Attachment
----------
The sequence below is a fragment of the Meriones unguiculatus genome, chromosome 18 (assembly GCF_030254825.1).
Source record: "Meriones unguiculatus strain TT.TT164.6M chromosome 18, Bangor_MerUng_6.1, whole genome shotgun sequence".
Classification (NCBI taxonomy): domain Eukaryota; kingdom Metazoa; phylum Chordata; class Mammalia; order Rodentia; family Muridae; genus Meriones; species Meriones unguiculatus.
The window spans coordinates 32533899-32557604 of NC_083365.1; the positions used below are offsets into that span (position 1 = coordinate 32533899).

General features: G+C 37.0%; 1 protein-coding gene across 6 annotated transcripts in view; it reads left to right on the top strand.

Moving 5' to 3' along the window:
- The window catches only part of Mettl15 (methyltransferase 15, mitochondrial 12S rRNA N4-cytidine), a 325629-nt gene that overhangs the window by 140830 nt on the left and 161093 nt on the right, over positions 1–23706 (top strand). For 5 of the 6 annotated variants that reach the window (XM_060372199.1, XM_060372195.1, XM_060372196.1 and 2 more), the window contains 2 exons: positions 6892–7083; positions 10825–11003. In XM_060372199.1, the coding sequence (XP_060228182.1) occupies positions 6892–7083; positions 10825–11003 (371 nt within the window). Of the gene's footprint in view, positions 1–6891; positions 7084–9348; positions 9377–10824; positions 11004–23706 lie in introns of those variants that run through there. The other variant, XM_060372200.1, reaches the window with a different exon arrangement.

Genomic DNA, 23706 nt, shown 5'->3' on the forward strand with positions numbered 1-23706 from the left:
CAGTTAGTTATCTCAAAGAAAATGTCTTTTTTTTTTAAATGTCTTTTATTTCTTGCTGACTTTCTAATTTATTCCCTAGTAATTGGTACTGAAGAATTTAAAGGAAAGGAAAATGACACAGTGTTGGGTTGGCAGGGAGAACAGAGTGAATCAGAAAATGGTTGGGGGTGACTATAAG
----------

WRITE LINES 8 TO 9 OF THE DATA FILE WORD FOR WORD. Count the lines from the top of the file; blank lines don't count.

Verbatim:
Genomic DNA, 23706 nt, shown 5'->3' on the forward strand with positions numbered 1-23706 from the left:
CAGTTAGTTATCTCAAAGAAAATGTCTTTTTTTTTTAAATGTCTTTTATTTCTTGCTGACTTTCTAATTTATTCCCTAGTAATTGGTACTGAAGAATTTAAAGGAAAGGAAAATGACACAGTGTTGGGTTGGCAGGGAGAACAGAGTGAATCAGAAAATGGTTGGGGGTGACTATAAG